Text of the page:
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Zoonoses Public Health. 2012 Jun;59(4):241-5. doi: 10.1111/j.1863-2378.2011.01441.x. Epub 2011 Nov 22.

Prevalence and antimicrobial susceptibility of Campylobacter in broiler flocks in Japan.

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1
Food Safety and Consumer Affairs Bureau, Ministry of Agriculture, Forestry and Fisheries, Kasumigaseki, Chiyoda-ku, Tokyo, Japan. mika_haruna@nm.maff.go.jp

Abstract

Campylobacter was isolated from 67 (47.2%) of 142 broiler flocks between September 2009 and February 2010. The prevalence of Campylobacter in broiler flocks was significantly lower during January and February than it was from September to December. Campylobacter colonization was more common in flocks that were not provided with a disinfected water supply, which was consistent with the findings of a previous study. The prevalence of antimicrobial drug-resistant Campylobacter spp. was investigated, and the minimum inhibitory concentrations of eight antimicrobial agents were determined for 122 Campylobacter jejuni isolates and 46 Campylobacter coli isolates from broiler flocks between 2007 and 2010. In this study, 29.5% (36/122) of C. jejuni isolates and 41.3% (19/46) of C. coli isolates were resistant to enrofloxacin (ERFX), whereas all isolates were susceptible to erythromycin. Furthermore, the ERFX-resistant isolates were tested for susceptibility to other classes of antimicrobial agents, and 55.6% (20/36) of ERFX-resistant C. jejuni isolates and 47.4% (9/19) of ERFX-resistant C. coli isolates were resistant to at least one of aminobenzyl penicillin, dihydrostreptomycin and oxytetracycline. To avoid an impact of antimicrobial drug-resistant Campylobacter spp. on the efficacy of antimicrobial treatment for human campylobacteriosis, prudent use of antimicrobial agents is a requisite. The use of antimicrobial agents should be accompanied by various approaches such as prevention of Campylobacter colonization in broiler flocks with the aim of lowering the occurrence of Campylobacter infection in humans.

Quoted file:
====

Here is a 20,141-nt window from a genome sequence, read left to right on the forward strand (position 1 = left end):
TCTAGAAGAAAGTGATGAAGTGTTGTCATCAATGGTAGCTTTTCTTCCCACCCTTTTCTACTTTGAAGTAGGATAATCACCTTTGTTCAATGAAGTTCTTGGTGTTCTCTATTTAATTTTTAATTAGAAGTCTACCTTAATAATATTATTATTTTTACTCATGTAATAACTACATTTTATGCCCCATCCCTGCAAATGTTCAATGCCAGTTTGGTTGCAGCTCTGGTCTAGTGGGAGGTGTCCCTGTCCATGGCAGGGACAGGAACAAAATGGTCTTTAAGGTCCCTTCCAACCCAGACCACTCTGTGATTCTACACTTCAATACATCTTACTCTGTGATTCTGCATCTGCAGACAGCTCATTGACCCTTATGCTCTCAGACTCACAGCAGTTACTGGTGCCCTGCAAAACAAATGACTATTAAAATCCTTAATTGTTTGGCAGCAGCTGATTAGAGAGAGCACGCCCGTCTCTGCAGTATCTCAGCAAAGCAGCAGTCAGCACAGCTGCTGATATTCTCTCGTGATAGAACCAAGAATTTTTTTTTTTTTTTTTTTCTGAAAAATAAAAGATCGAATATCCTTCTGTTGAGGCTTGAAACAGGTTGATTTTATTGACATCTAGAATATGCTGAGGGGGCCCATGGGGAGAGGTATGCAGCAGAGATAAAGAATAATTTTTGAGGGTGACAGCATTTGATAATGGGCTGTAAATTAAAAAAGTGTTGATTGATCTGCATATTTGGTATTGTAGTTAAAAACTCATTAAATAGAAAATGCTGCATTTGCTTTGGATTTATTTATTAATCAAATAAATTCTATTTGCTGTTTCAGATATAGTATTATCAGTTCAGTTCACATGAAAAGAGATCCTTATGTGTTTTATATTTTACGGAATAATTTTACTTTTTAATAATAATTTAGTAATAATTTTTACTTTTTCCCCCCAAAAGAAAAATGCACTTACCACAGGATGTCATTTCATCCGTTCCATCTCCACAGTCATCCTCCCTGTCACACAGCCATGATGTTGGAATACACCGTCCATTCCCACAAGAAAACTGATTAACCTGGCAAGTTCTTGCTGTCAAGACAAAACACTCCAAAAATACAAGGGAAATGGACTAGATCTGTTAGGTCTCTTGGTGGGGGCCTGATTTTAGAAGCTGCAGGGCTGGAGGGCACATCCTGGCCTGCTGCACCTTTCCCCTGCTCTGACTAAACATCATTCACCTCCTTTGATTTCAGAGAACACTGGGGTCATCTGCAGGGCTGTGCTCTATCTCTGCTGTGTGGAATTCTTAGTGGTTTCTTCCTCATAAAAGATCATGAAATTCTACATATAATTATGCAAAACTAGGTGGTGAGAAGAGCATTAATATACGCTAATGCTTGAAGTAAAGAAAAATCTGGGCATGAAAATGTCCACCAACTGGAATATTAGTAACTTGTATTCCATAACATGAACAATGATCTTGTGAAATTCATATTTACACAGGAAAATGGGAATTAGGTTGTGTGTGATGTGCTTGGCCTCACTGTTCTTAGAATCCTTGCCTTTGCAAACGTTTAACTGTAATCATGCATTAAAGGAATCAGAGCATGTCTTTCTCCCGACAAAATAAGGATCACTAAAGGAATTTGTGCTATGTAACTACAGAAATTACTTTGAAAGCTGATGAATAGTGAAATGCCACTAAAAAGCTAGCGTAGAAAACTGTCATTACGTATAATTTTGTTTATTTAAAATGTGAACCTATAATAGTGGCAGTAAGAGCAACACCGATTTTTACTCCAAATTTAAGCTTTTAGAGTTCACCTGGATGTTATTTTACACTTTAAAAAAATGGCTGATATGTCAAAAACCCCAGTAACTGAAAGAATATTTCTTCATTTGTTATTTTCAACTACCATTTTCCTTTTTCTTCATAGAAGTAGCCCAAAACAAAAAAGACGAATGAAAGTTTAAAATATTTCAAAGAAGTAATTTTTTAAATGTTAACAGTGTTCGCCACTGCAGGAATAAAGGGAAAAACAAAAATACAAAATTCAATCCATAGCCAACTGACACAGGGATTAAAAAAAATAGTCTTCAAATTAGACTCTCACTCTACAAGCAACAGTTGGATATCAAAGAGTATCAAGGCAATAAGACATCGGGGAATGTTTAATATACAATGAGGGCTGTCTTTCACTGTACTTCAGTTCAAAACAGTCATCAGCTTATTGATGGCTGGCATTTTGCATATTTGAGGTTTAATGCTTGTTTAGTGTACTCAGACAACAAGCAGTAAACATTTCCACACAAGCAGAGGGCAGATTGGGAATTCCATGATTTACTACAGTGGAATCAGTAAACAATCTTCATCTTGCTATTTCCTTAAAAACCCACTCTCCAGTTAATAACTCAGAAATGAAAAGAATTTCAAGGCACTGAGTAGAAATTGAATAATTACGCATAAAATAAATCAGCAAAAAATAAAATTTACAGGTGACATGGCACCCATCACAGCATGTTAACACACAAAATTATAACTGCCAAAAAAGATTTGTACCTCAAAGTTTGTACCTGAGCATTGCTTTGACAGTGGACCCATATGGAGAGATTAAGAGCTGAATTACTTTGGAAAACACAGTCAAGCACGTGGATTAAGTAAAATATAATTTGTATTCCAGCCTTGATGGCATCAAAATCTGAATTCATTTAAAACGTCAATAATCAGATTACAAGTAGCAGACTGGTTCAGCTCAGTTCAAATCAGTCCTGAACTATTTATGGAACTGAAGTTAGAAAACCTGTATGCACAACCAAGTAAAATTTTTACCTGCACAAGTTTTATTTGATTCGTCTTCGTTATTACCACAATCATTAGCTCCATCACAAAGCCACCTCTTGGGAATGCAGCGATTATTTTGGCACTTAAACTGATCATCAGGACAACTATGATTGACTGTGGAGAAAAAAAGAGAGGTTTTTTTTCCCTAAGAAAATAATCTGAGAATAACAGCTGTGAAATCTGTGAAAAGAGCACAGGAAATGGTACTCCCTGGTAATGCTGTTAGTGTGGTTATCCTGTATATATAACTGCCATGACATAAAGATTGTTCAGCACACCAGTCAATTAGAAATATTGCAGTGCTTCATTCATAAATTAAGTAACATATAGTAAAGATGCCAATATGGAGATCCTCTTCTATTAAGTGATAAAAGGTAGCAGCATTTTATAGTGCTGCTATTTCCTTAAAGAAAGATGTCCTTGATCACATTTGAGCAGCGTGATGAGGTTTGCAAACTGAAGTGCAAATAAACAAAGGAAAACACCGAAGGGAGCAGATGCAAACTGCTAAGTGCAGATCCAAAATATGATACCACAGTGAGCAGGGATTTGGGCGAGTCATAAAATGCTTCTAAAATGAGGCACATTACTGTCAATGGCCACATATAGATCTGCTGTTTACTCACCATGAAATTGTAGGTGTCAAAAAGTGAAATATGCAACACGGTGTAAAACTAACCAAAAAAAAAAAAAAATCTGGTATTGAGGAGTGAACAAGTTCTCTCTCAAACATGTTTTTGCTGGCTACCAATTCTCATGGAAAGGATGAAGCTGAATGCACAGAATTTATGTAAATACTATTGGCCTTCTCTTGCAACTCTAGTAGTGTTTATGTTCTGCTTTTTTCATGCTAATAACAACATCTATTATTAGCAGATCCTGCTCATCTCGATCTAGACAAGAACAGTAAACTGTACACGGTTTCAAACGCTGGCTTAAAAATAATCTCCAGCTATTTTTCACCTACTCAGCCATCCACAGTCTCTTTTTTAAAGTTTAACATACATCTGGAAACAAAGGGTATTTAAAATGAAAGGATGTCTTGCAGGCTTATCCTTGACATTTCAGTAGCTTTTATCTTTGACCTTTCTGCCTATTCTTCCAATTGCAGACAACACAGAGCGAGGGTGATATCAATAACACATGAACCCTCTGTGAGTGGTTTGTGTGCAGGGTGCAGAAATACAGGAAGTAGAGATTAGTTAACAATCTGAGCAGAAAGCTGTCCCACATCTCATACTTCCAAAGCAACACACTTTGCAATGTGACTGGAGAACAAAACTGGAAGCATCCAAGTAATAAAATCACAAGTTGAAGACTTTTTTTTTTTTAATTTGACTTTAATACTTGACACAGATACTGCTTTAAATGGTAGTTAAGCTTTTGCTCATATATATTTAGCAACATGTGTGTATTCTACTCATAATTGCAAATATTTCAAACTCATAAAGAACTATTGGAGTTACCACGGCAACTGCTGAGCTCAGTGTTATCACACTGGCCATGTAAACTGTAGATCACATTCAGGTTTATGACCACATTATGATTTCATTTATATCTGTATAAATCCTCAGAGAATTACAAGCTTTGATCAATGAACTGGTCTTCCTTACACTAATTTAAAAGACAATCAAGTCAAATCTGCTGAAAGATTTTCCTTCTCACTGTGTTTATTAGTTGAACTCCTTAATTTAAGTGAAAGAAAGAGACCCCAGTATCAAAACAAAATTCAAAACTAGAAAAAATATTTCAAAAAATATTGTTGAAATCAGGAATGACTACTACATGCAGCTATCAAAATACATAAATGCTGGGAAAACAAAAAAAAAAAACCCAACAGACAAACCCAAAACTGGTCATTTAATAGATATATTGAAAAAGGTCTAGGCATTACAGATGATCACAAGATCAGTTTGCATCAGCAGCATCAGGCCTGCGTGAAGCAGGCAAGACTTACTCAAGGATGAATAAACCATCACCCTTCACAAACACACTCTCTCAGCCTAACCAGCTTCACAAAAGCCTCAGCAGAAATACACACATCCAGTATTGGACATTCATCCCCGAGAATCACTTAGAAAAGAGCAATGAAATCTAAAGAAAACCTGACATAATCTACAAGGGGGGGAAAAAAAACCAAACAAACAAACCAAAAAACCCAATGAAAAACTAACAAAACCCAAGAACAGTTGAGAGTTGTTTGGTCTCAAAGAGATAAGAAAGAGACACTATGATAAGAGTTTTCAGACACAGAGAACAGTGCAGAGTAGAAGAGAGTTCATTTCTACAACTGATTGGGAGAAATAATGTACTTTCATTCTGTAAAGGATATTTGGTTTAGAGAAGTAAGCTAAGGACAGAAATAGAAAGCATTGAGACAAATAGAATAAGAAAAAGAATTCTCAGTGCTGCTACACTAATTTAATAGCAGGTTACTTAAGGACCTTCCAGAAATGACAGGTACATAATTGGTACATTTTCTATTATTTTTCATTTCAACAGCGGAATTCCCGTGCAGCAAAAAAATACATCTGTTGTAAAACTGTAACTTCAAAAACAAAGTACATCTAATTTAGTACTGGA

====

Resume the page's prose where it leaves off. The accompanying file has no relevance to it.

[Indexed for MEDLINE]

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